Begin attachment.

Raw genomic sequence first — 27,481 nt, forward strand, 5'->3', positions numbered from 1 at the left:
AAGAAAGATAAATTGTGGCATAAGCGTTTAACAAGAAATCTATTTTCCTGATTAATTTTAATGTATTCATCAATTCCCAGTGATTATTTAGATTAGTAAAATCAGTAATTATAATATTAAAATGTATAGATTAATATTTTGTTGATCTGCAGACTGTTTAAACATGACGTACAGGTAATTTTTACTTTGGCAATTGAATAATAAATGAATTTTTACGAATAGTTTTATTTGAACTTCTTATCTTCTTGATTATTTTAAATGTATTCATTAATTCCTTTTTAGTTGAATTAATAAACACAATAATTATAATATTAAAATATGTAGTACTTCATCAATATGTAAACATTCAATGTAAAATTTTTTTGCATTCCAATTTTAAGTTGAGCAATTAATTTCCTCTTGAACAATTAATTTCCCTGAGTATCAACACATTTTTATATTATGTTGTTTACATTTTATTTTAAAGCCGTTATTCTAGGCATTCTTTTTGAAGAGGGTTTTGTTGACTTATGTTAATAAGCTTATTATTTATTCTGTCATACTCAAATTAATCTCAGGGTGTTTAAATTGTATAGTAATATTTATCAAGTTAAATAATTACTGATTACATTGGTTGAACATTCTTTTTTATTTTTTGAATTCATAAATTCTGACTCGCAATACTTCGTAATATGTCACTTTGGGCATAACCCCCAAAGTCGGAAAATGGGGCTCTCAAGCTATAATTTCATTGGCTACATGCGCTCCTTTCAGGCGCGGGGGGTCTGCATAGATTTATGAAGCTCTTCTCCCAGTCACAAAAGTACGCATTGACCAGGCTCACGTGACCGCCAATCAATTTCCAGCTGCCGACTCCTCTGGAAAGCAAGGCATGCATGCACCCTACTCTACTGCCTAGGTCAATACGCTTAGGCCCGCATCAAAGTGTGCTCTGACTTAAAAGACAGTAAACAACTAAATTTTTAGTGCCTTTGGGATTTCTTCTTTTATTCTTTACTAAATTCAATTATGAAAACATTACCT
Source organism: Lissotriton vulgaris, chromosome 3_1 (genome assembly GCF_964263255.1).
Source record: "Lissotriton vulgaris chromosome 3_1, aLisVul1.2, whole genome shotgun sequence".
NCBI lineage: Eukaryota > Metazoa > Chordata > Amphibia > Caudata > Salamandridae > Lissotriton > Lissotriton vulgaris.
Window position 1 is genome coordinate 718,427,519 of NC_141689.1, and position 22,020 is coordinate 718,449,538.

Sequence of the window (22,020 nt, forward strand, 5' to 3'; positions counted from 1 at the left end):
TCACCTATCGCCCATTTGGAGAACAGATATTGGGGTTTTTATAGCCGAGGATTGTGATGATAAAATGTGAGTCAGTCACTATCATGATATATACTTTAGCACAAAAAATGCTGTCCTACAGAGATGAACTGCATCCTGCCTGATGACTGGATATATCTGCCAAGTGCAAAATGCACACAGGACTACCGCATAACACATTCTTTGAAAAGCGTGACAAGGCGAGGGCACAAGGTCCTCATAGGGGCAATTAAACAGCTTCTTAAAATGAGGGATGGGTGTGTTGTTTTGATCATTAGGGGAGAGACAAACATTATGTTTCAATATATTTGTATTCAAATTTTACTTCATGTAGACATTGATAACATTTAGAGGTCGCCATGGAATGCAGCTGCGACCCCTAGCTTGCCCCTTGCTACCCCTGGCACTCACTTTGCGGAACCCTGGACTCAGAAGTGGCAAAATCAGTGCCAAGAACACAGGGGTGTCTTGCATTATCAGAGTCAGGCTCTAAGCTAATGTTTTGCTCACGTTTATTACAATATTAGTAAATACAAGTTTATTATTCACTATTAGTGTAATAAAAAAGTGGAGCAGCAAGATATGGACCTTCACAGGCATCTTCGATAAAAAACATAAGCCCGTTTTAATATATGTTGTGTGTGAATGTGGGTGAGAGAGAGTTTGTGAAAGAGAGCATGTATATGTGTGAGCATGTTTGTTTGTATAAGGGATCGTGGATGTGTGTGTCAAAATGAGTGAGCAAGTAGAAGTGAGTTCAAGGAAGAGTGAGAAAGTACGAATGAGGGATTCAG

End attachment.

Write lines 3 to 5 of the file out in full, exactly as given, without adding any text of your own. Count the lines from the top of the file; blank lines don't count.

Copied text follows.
Source organism: Lissotriton vulgaris, chromosome 3_1 (genome assembly GCF_964263255.1).
Source record: "Lissotriton vulgaris chromosome 3_1, aLisVul1.2, whole genome shotgun sequence".
NCBI lineage: Eukaryota > Metazoa > Chordata > Amphibia > Caudata > Salamandridae > Lissotriton > Lissotriton vulgaris.